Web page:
Quake 2 uses a family of 5 functions for its memory allocation. John Carmack refers to them as the Zone Memory Allocation family of functions, and they are quite efficient and useful for modern game programmers to look at, considering they were initially developed in the early 1990s. Carmack programs in C, so if you’re unfamiliar with the language you may find them difficult to follow, but let’s look at them as a ‘basic’ way to manage your memory allocation in your game.
Before we begin, here’s a link to a console app I created to help understand what is going on underneath the hood when you use these functions. The project was programmed in Visual Studio 2008 in Windows XP.
The Data Structure
Here is the basic data structure that the ZMA functions use:
#define Z_MAGIC 0x1d1d
typedef struct zhead_s
struct zhead_s *prev, *next;
int z_count, z_bytes;
This allows you to create an instance of a zhead_t object. This object is 16 bytes big on a 32-bit system – each of the struct pointers is 4 bytes each, the two
shorts are 2 bytes each, and the
int is 4 bytes big. The code creates the head of the linked list, named
z_chain, and then maintains two integers, z_count and z_bytes, to keep track of how many objects are currently created and the number of bytes they are taking up. Let’s go through each item to discuss what it does.
prev and next – each of these are pointers to the previous or next items in the linked list. I will show you later that Carmack initializes them to point to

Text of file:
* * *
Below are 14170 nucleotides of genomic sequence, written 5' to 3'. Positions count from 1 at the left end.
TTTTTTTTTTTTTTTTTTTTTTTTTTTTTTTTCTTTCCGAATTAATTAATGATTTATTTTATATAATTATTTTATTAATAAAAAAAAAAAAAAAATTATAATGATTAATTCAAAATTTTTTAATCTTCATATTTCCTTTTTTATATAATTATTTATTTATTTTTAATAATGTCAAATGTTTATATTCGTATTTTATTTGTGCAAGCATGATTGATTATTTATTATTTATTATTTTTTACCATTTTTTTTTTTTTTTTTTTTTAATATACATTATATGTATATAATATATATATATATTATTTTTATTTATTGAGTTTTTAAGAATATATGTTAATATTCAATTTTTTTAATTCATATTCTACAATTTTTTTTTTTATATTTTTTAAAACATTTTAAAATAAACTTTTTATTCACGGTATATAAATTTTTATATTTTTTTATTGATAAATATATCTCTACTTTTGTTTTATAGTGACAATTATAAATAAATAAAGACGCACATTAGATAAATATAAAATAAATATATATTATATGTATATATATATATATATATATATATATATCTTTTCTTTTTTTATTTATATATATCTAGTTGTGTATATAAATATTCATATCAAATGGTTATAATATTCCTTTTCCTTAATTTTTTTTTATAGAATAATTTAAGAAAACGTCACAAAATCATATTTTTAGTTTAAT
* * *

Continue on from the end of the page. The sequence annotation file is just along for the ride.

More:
z_chain itself, so they are never null.
magic – these functions are going to be all about working with raw pointers, and you need to make sure you are pointing to a valid
zhead_t before you go free()ing anything. The
magic value needs to match the Z_MAGIC that was defined earlier, or else there is something drastically wrong.
tag – this can potentially be used to keep track of what the space was malloc()ed for. In Doom and Quake this is used, but the Quake 2 code actually never uses the tag. Still, valuable to have, and it ensures that the entire struct is a multiple of 4.
size – this object tells you how many bytes of memory this zhead_t has reserved – we’ll get here in just a minute.
There are 5 functions that manage the zhead_t objects. They are as follows:
void *Z_Malloc (int size) – This object uses malloc() to reserve
size amount of bytes in memory. So if size is 100, then you will end up reserving a total of 116 bytes – 100 of open memory and 16 bytes for the appropriate zhead_t object to maintain it. In this example it would malloc() 116 bytes, it would set the zhead_t object in the first 16 bytes, and then it would return the address to the 100 bytes following the object. This is very important to keep in mind – you will receive a pointer for the space you can use, so you don’t need to worry about the zhead_t object at all – it is completely transparent when using the functions.
void Z_Free(void *ptr) – This object takes a pointer that you were sent by the Z_Malloc function and free()s it. It also adjusts the zhead_t chain so that it is no longer referenced their either.